Chiponda Chimbelu is a Zambian-American journalist based in Berlin. He mainly works for Deutsche Welle, Germany’s international broadcaster, where he sometimes produces the network’s business news show and writes about Chinese investment in Africa and EU-Africa relations. His research and work focus on understanding how geopolitics and globalisation affect the interests of various foreign actors on the African continent.
Pang Chunlin is an expert on self-driving vehicles, AI and telecommunications. He is the deputy chairman of the Artificial Intelligence Branch of the Chinese Society of Agricultural Machinery and holds leadership roles in agriculture committees and the Ministry of Industry and Information Technology. Pang has led numerous projects by the Chinese government on intelligent agricultural technology, automatic driving and commercial vehicle safety. He is a guest professor at several Chinese universities.
Zhang Gangfu established the Wonderful Science and Development Group in 2013 as a large-scale joint-stock company integrating many industries. His organisation mainly engages in non-governmental public diplomatic services, international production cooperation, the design and implementation of the Sino-Foreign Double-Park Scheme, environmental governance technology development and the production and sales of air infection control equipment. His company recently launched an industrial park with the Italian government in Tianjin, China, and is now looking to do the same with the Greek government.
Yuwen Li has a long-established expertise in Chinese law. Her most recent research covers Chinese foreign investment law, international investment law, and the EU-China trade and investment policy and treaty practice. One of her newly edited books is entitled “China, The EU and International Investment Law: Reforming Investor-State Dispute Settlement”.
Hannah Ryder and her team provide strategic advice and practical support to African, Chinese and international stakeholders on issues such as the Belt and Road Initiative, Africa’s growth markets, green growth and China’s foreign aid. A former diplomat and economist, she serves as Senior Associate for the Africa Program at the Center for Strategic International Studies (CSIS), sits on the Executive Board of the British Chamber of Commerce in China and has played various advisory roles for the UN and OECD. Ryder also co-authored the seminal Stern Review of the Economics of Climate Change in 2006.
Ludivine Tamiotti is a specialist in international trade law, economic policy and human rights. In her current position at the WTO, she supervises the regular and negotiating committees on trade and environment, and provides legal advice. Tamiotti also conducts research and publishes widely; she teaches classes on the same topics at the universities of Bern, Barcelona and Geneva. Prior to this, Tamiotti worked at the United Nations International Court of Justice in The Hague.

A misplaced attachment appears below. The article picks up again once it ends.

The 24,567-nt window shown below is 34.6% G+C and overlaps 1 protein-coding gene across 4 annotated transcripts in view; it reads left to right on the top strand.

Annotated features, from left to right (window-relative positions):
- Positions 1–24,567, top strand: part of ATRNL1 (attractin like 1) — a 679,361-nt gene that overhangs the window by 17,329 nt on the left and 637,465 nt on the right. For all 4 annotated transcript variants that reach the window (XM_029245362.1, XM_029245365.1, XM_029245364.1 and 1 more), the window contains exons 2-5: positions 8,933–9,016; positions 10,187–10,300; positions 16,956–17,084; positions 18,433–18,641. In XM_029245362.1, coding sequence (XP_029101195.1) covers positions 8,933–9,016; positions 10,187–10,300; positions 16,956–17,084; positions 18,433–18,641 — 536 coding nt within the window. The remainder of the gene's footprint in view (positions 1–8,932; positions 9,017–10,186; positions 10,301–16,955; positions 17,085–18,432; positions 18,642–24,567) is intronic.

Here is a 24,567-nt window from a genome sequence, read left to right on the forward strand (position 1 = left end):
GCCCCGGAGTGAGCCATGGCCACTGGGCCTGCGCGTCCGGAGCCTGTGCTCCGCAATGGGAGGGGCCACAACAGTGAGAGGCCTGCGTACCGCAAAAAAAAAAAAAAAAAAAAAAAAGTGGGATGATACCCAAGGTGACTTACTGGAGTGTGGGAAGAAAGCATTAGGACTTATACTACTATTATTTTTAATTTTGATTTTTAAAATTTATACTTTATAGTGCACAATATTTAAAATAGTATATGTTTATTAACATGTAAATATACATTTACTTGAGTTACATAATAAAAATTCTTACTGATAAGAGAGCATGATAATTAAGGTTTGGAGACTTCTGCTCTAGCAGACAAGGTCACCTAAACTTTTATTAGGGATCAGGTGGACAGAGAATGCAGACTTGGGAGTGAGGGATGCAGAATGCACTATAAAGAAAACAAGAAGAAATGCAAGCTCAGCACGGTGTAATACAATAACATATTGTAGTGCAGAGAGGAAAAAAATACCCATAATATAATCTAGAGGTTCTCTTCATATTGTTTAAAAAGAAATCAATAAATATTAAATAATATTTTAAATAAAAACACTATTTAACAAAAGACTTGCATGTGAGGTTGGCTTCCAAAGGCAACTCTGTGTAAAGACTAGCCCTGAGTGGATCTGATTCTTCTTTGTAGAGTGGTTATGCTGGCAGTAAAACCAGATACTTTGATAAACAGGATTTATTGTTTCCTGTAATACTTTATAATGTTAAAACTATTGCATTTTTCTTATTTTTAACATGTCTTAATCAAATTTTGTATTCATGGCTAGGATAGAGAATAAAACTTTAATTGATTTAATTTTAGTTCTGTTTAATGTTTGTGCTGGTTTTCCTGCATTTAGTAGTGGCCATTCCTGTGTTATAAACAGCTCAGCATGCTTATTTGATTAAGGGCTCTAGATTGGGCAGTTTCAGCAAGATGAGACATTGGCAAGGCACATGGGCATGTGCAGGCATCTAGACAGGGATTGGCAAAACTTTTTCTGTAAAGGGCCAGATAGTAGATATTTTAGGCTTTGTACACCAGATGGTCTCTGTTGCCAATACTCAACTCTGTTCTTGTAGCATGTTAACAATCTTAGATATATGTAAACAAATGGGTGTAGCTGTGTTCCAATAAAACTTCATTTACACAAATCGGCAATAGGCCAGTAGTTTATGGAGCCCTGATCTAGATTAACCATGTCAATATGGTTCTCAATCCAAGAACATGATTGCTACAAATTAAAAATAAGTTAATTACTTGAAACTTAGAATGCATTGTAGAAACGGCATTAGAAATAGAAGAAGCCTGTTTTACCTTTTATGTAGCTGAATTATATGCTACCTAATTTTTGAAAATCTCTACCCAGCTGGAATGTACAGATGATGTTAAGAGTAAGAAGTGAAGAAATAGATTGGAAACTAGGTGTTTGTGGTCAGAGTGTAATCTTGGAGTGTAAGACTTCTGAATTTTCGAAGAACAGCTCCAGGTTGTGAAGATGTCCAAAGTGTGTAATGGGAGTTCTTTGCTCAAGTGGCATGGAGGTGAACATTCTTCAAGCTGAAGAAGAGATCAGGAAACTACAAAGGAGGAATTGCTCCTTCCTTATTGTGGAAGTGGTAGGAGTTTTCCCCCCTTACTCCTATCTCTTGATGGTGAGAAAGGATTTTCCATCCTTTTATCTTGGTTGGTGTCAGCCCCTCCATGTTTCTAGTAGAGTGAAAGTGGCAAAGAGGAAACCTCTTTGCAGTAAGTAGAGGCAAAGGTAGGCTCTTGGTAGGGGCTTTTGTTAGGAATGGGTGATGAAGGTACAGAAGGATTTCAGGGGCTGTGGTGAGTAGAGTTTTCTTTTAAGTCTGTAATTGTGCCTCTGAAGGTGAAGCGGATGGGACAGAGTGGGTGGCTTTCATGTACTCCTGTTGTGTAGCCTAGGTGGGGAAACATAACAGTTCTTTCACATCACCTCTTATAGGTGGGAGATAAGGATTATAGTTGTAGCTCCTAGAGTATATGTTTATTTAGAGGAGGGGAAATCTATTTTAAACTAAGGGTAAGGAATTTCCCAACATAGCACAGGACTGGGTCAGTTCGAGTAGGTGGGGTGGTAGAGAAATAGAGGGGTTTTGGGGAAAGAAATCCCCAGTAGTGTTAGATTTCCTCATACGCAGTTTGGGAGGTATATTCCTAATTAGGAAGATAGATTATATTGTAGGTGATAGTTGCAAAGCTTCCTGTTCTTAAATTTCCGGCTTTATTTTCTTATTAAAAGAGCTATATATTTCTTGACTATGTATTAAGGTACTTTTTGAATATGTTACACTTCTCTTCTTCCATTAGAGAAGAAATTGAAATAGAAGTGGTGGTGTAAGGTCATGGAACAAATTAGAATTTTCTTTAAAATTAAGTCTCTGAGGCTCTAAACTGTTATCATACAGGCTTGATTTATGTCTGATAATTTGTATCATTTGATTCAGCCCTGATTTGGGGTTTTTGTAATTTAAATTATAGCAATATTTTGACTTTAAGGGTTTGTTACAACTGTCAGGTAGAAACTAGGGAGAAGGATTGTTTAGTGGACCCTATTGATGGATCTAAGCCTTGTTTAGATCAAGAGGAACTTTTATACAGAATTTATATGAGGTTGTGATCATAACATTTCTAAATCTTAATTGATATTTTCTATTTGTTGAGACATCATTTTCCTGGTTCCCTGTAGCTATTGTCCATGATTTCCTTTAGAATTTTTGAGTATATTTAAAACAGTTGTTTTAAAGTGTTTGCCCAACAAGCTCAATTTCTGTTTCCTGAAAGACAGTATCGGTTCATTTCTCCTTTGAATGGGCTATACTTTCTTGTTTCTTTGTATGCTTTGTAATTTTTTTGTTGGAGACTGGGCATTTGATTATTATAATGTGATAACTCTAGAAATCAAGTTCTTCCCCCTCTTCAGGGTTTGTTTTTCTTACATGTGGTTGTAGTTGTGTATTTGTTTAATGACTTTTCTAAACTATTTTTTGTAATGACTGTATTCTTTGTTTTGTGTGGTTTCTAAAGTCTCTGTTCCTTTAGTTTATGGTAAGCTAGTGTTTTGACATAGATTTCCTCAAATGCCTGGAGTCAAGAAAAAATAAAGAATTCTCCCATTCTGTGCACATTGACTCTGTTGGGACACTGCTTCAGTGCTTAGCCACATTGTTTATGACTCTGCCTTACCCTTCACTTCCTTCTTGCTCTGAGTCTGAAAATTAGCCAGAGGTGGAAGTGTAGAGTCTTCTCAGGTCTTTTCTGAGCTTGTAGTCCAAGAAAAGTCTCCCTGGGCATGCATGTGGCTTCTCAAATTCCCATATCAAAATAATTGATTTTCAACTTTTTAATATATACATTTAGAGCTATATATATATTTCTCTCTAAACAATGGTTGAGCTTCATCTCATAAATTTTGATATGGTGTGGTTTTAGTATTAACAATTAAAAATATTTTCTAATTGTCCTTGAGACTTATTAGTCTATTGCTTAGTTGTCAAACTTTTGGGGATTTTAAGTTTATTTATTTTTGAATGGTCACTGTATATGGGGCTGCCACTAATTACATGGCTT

Wang Yao is a distinguished academic and expert in green finance. In addition to leading the International Institute of Green Finance, she serves as Deputy Secretary-General of the China Society for Finance and Banking’s Green Finance Committee, Secretary-General of the Securities Association of China’s Green Securities Committee, and Fellow at the University of Cambridge Institute for Sustainability Leadership. She also advises and consults for the University of Oxford and the Luxembourg Stock Exchange. In 2019, Wang was lauded by the Asiamoney China Green Finance Awards for her outstanding contribution to the development of green finance in China.
Based in China for over 30 years, Jonathan Woetzel leads the McKinsey Global Institute’s research on China, Asia, global economics and business trends. In this capacity, he also heads the Cities Special Initiative and co-chairs the non-profit think tank Urban China Initiative, which aims to develop and implement solutions to China’s urbanisation challenge. As an expert on energy, sustainability, and economic master planning, he has conducted more than 60 projects for local governments throughout China to support economic development and transformation. Woetzel has written five books on China including Capitalist China: strategies for a revolutionised economy.
Zhang Jianyu helped found the China programme of the Environmental Defense Fund (EDF), a leading US environmental NGO. An expert on environmental and public policies, Zhang is known for his leadership and contribution to the establishment of China’s Carbon Trading System, the largest of its kind in the world. He serves on several advisory boards, including the Chinese Research Academy of Environmental Sciences (CRAES) and the China-ASEAN Environmental Cooperation Center. He is also a special advisor for the China Council for International Cooperation on Environment and Development (CCICED).
- By Jamie Shea
- Eye on the Geopolitical Ball
- Area of Expertise
- Peace, Security & Defence
- By Krystal Gaillard
- By Liam Gibson
Next event livestreamed
- Area of Expertise
- Digital & Data Governance